Pomegranates are filled with seeds of inspiration Fruit: These round red globes add a sweet and tart taste to main dishes, salads and desserts -- all at the same time.

February 12, 1997|By Mary Carroll | Mary Carroll,LOS ANGELES TIMES SYNDICATE

Pomegranates start appearing in the stores around the end of November, and their sweet-tart taste brightens the earth tones of winter foods through the end of February.

My biggest challenge when first using pomegranates was how to open and seed them without getting crimson stains on everything. A friend with more pomegranate experience finally showed me the proper way to open one and clean the tart seeds from their white membrane.

She immersed the fruit in a large mixing bowl of water. Then she broke the pomegranate open and pulled the seeds out underwater. After a few minutes' work, the pomegranate seeds lay neatly at the bottom of the bowl; the skin and membrane floated on top.

After I learned how to easily open a pomegranate, I began experimenting with cooking it. I scattered pomegranate seeds in salads and pureed them for bright dessert sauces. They were sweet and tangy all at once, lending an unusual quality to anything they topped. They worked especially well in spicy or savory vegetable dishes, like the baked eggplant recipe below.

Also called Chinese apples, or "the apple of many seeds," pomegranates are actually of the berry family (which makes sense when you see the interior of one).

Pomegranates are thought to have originated in ancient Persia. Many myths surround the fruit, including the story of Persephone who was taken by Hades, god of the underworld. Because she had eaten some pomegranate seeds, she could only be partially released from captivity.

Classic couscous dishes of the Middle East often contain pomegranates. The juice was fermented by the ancient Egyptians into a flavorful wine, and Lebanese cooks make a molasses from it. Fairly nutritious, pomegranates provide potassium and vitamin C to the winter diet.

Enjoy them now during their short season. When buying pomegranates, look for larger ones that feel heavy in the hand -- the best indicator of plenty of juice. Unopened, they keep for three months in the refrigerator. The seeds can also be separated and frozen in plastic bags or containers.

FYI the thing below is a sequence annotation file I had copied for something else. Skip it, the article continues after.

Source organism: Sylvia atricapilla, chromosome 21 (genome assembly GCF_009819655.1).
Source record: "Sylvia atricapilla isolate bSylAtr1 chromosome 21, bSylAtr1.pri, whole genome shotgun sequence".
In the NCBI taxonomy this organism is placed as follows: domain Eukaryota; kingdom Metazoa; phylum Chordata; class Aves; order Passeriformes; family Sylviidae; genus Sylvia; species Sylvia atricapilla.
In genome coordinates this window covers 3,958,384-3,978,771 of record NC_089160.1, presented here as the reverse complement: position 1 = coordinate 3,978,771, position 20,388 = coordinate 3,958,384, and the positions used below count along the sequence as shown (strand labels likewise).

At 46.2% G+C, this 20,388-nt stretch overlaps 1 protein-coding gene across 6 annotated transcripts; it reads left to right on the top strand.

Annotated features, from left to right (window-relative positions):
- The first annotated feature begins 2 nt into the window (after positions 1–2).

I loved the highly seasoned sauce of this Lebanese eggplant dish when I first tried it at a friend's home. The recipe is from Paula Wolfert's "The Cooking of the Eastern Mediterranean" (HarperCollins, 1994). I've adapted it to lower the fat and simplified it a bit from the original.

Eggplant with garlic and pomegranate sauce

Makes 6 servings

2 large Japanese eggplants, unpeeled

2 tablespoons olive oil, warmed

2 tablespoons maple syrup or sugar

1 tablespoon lemon juice

1 teaspoon minced garlic

1/2 to 1 teaspoon salt

3 tablespoons shredded fresh mint

1 tablespoon chopped parsley

2 tablespoons pomegranate seeds

Slice eggplant into 1/2 -inch ovals and place on oiled baking sheets. Brush both sides using 1 tablespoon olive oil. Bake 12 minutes at 425 degrees. Turn slices and bake 10 to 12 minutes more or until golden brown. Transfer slices to shallow serving dish, overlapping slightly.

Combine maple syrup, lemon juice, garlic, salt, mint, parsley and pomegranate seeds and pour over eggplant. Cover and refrigerate overnight. Let come to room temperature before serving.

This colorful fruit salad is an exotic way to open a winter meal. Serve it on a bed of crisp lettuce.

Pomegranate, citrus and kiwi salad

Makes 4 servings

lettuce leaves

2 cups tangerine sections, chopped

1 cup pink grapefruit sections, chopped

2 cups peeled and sliced kiwi

seeds from 1 pomegranate

1 teaspoon olive oil

juice of 1 lemon

2 teaspoons mild honey

Arrange lettuce leaves on 4 individual salad plates. Top with tangerine, grapefruit and kiwi.

Combine pomegranate seeds, oil, lemon juice and honey in small bowl. Mix well and spoon on top of fruit.

This pomegranate gelatin dessert was inspired by cookbook author Elizabeth Schneider. The ruby color and tangy flavor make it a hit with kids as well as adults.

Pomegranate and grape sweet aspic

Makes 6 servings

2 envelopes unflavored gelatin

3 cups white grape juice

1 cup seedless green grapes, halved

3 tablespoons fresh pomegranate seeds

Combine gelatin and 1 cup grape juice in medium saucepan. Cook over medium heat, stirring, until gelatin is completely dissolved, about 1 minute. Remove from heat. Pour into medium bowl. Add remaining 2 cups juice. Place bowl in larger bowl of ice and water until partially set, about 35 minutes, stirring occasionally. Gelatin will be lumpy and thick.

Using rubber spatula, gently fold in grapes and pomegranate seeds. Pour into 6 dessert glasses. Chill until firm.

Pub Date: 2/12/97

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